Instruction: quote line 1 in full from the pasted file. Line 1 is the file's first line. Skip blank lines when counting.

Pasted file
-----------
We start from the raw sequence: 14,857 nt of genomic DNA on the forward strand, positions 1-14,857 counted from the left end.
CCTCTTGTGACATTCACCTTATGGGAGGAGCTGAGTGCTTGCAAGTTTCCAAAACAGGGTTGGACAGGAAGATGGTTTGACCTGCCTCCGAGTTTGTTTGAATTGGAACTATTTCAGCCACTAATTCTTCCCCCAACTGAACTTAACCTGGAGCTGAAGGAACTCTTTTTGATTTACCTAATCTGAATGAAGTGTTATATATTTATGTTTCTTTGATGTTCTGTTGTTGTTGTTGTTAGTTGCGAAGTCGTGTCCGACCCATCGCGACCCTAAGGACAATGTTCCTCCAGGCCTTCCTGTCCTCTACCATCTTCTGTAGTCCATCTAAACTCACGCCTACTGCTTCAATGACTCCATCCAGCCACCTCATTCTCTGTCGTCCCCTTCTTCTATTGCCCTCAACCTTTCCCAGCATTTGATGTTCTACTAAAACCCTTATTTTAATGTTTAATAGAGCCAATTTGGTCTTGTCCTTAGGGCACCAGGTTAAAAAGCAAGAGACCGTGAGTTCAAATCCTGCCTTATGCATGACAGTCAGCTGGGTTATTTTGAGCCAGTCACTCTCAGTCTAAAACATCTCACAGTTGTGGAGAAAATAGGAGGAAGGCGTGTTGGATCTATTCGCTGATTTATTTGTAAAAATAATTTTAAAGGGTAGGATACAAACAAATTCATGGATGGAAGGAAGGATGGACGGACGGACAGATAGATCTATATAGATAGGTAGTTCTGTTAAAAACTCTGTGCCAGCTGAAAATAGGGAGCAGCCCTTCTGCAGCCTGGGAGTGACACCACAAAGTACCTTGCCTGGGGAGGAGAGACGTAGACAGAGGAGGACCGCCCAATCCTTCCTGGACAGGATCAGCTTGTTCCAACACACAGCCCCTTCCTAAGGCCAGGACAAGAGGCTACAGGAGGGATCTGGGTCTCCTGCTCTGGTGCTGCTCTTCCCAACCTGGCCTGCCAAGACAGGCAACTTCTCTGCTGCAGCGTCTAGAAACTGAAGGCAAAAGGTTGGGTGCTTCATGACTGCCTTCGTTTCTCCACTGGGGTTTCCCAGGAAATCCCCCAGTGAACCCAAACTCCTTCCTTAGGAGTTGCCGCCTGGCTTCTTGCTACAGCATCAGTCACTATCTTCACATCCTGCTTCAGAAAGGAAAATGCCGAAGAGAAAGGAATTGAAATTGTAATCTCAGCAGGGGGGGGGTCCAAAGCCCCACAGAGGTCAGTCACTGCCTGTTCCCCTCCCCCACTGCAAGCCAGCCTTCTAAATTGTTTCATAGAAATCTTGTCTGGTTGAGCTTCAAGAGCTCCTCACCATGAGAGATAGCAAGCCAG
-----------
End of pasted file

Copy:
We start from the raw sequence: 14,857 nt of genomic DNA on the forward strand, positions 1-14,857 counted from the left end.